Duller than even Panel 4, Panel 5 was titled “Financial Literacy and Capability for Military Consumers.” Pam McClelland started the discussion by bemoaning the fact that there isn’t enough time to teach young servicemembers everything that needs to be taught. She stated that the military does have some teaching tools to help servicemembers learn about financing and gave, as examples, gaming and a cell phone application that provides five questions that a servicemember should ask at a dealership when buying and financing a car.

Panel 6, titled “Special Programs to Enhance Consumers’ Financial Literacy,” consisted of Susie Irvine promoting the American Financial Services Association’s MoneySkill program and its excellent consumer education booklet “Understanding Vehicle Finance.” Ever the constructive one, Van Alst opined that there is very little empirical evidence that such educational materials change consumers’ behavior and that what we need is – you guessed it – more regulation. Greg Zak pointed out that credit problems start at home and that the most effective training is one-on-one.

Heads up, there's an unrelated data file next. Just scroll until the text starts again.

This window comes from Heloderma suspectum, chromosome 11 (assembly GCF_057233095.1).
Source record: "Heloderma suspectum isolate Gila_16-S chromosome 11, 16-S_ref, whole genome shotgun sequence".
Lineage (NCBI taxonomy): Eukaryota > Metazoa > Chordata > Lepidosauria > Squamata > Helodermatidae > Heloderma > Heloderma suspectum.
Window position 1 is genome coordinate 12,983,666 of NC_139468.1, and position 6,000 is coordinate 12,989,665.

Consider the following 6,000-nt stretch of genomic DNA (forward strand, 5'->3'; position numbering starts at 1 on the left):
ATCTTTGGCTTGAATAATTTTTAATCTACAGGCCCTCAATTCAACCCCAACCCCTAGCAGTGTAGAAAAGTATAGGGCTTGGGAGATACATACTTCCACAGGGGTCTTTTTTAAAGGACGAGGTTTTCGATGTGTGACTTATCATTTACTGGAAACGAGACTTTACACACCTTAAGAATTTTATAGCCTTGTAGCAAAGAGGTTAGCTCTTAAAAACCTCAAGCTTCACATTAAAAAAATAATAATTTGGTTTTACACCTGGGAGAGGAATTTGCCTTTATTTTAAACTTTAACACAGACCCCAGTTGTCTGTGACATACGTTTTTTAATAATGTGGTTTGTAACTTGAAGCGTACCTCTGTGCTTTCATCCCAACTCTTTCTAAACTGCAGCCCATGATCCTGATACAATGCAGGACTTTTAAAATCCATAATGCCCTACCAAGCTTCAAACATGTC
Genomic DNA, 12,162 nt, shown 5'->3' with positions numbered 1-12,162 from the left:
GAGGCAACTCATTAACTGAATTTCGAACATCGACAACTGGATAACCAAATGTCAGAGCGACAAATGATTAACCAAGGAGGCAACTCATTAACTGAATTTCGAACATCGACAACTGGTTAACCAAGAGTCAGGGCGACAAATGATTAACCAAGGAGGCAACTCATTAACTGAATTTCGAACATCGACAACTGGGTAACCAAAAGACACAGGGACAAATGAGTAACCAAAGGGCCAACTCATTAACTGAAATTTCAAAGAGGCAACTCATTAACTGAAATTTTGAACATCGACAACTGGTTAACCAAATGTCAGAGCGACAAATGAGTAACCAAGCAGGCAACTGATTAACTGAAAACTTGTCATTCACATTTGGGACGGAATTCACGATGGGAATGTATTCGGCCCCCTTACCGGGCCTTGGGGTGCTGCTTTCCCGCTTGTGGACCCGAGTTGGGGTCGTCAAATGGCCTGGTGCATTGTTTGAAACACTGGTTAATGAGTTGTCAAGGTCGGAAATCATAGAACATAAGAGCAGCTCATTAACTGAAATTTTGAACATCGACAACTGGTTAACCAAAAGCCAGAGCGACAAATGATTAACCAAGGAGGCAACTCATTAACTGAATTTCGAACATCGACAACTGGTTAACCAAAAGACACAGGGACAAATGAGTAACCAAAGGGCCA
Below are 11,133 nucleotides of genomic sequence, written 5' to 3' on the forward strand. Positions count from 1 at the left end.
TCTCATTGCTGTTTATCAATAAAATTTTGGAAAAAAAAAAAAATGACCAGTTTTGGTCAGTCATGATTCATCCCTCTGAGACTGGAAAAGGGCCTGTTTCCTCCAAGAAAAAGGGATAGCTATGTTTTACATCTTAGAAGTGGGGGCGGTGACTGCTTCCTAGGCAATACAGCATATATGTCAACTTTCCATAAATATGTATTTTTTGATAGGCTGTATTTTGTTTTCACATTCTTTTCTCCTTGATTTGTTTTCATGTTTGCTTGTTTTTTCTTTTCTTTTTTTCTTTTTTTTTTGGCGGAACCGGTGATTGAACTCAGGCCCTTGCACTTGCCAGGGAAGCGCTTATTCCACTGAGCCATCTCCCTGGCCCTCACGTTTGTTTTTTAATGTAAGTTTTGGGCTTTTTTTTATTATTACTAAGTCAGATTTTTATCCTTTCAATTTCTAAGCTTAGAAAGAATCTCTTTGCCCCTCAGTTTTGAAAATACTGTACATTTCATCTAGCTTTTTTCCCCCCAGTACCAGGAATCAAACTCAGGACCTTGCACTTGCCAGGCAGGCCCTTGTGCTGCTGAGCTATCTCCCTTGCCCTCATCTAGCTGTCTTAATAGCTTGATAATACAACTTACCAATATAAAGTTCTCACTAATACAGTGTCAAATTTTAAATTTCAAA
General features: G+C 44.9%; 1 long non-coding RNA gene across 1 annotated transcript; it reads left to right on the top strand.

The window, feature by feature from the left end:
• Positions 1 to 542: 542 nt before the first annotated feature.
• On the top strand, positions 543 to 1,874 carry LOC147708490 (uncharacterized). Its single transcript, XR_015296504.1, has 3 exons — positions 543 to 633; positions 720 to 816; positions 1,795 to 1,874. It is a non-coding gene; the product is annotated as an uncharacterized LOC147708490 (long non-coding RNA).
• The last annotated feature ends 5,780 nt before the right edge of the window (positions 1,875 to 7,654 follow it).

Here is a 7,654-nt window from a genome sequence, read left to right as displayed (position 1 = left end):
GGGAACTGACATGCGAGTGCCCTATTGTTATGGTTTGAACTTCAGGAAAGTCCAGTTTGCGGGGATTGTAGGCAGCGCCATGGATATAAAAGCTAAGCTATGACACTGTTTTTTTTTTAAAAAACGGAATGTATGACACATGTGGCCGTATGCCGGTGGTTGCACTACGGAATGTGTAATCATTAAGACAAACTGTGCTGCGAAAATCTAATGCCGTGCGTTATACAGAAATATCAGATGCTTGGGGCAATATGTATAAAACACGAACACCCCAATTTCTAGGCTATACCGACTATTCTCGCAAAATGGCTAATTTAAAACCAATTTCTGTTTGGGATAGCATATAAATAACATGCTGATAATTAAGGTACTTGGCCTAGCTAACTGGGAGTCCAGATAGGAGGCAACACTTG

I couldn’t quite figure out how Panel 7, titled “Financial Literacy and New Approaches for Auto Sales and Financing,” was going to cover anything other than what Panel 6 had covered, so I was surprised when it started with the concept of simplifying credit scores, making them like school grades, so that it would be easier for consumers to understand them. Alan Mosher challenged the concept of education, saying that you could not create an educational program that would get consumers to care. Consumers, he said, care only about payments, down payment, and “Can I get a car?”

Anwyl opined that people are deluded that they know more about buying a car than they really do. He pointed out that describing a car online is the same for all customers, but dealing with credit ability and scores varies from person to person. Edmunds, he said, tries to “tease” consumers into looking at important credit information, but that creates frustration. He ended by stressing that consumers shouldn’t get fixated on any single aspect of the credit transaction. Irvine said that AFSA urges consumers to get their credit scores before they go to the dealership. AFSA also has middle school materials that teach about secured borrowing. When asked about whether consumers should be taught to focus on one specific factor in the credit transaction, she responded that she thought the proper analysis would be a holistic one.

The panelists then batted around a non-starter of an idea – creating an “invoice” for used cars. Mosher pointed out that there is nothing in the used car market that compares with a new car invoice because there are too many variables. There are some guides, but they contain ranges of prices.